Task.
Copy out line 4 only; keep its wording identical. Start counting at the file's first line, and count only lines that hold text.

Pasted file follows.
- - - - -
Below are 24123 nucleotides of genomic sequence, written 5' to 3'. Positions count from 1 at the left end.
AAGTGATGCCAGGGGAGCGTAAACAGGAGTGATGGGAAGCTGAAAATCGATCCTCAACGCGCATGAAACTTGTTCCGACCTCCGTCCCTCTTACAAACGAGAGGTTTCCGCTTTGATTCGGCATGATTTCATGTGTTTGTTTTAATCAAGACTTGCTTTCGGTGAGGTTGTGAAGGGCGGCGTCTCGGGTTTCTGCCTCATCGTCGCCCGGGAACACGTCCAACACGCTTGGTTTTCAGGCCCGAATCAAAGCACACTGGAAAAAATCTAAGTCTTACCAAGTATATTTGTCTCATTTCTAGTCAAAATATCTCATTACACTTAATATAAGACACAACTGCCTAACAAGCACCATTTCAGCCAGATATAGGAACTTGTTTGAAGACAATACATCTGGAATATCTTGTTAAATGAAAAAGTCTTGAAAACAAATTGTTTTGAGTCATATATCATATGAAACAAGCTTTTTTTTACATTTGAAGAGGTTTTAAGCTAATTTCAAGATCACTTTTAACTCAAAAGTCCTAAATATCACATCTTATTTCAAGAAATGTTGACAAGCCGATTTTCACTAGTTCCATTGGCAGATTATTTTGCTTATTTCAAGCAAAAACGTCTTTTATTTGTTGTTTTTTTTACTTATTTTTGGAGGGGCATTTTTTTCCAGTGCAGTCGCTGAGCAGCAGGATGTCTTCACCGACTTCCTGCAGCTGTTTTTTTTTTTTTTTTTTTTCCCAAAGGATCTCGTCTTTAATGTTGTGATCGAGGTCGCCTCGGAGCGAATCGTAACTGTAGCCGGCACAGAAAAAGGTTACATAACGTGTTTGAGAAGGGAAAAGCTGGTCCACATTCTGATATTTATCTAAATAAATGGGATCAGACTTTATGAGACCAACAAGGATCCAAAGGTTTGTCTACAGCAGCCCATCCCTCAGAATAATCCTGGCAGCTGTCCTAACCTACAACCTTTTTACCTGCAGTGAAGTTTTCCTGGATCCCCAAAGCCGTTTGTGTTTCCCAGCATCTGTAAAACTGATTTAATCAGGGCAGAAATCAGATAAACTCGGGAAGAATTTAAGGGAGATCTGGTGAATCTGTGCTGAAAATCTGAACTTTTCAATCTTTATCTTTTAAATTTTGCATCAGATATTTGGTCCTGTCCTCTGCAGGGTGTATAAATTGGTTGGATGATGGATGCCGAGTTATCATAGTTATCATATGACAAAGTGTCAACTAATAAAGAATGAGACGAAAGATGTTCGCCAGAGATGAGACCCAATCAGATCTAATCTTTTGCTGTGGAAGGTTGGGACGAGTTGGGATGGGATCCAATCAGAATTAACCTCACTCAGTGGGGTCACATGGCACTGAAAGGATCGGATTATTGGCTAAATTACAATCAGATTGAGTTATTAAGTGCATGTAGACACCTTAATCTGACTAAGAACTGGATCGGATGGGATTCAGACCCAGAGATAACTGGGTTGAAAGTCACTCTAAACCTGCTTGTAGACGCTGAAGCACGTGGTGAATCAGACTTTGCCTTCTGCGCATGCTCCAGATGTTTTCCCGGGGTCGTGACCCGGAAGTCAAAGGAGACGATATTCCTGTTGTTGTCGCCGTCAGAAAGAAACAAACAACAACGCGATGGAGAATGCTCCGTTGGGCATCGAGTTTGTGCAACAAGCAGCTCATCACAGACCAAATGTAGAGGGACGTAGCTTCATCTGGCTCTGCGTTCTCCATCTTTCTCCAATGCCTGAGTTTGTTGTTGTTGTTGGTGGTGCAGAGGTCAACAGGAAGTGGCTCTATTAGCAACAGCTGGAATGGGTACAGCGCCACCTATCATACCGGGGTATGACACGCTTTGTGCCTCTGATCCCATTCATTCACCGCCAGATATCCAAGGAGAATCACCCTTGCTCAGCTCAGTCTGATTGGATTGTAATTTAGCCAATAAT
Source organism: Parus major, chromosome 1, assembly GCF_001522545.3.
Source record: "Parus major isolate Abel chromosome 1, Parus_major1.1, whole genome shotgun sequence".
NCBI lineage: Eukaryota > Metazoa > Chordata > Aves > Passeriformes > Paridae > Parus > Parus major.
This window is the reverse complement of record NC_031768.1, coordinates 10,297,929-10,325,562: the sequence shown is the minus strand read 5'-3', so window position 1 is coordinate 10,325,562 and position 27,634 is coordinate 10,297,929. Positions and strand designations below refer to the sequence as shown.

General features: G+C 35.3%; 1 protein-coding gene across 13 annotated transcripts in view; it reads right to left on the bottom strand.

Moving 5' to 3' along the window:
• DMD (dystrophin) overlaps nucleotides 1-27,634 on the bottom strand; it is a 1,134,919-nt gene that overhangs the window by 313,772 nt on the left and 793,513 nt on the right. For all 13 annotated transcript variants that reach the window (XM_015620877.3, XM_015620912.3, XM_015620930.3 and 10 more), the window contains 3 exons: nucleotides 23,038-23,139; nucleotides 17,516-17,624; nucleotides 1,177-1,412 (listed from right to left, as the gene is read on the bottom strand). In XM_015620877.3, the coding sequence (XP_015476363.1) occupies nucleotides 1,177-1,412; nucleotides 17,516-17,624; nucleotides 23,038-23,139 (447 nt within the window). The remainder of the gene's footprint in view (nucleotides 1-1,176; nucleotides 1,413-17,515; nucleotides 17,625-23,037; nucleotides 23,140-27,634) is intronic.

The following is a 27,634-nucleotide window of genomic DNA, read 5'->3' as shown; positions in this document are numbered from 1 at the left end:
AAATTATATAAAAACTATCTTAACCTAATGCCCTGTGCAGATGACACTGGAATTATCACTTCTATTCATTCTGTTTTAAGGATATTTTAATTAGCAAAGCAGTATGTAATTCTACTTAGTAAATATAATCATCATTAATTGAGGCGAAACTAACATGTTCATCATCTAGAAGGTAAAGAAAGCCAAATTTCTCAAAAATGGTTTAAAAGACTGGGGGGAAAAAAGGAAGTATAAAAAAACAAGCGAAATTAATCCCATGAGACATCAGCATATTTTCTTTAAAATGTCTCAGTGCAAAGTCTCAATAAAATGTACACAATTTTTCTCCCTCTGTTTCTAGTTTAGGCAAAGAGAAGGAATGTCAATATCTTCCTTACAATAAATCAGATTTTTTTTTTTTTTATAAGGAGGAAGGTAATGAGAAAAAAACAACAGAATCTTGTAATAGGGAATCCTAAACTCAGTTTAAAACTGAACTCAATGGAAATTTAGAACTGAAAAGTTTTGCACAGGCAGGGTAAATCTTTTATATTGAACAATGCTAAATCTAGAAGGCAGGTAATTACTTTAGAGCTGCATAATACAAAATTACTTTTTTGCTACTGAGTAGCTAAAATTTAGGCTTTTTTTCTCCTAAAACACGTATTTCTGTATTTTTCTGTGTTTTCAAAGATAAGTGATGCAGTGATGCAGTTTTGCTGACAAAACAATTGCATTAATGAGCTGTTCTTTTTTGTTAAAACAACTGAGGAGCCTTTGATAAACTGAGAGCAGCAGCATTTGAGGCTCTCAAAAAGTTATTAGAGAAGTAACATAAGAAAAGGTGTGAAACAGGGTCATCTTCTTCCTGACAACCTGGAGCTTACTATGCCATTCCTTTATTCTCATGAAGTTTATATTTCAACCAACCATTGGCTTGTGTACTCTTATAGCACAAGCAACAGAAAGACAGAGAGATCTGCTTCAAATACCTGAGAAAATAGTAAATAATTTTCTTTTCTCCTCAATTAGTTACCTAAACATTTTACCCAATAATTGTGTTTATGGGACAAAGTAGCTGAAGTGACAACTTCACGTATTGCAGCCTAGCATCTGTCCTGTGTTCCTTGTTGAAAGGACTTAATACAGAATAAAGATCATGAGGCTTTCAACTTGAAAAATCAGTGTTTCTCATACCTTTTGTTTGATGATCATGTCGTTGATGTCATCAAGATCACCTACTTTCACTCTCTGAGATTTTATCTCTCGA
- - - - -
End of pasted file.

Source record: "Parus major isolate Abel chromosome 1, Parus_major1.1, whole genome shotgun sequence".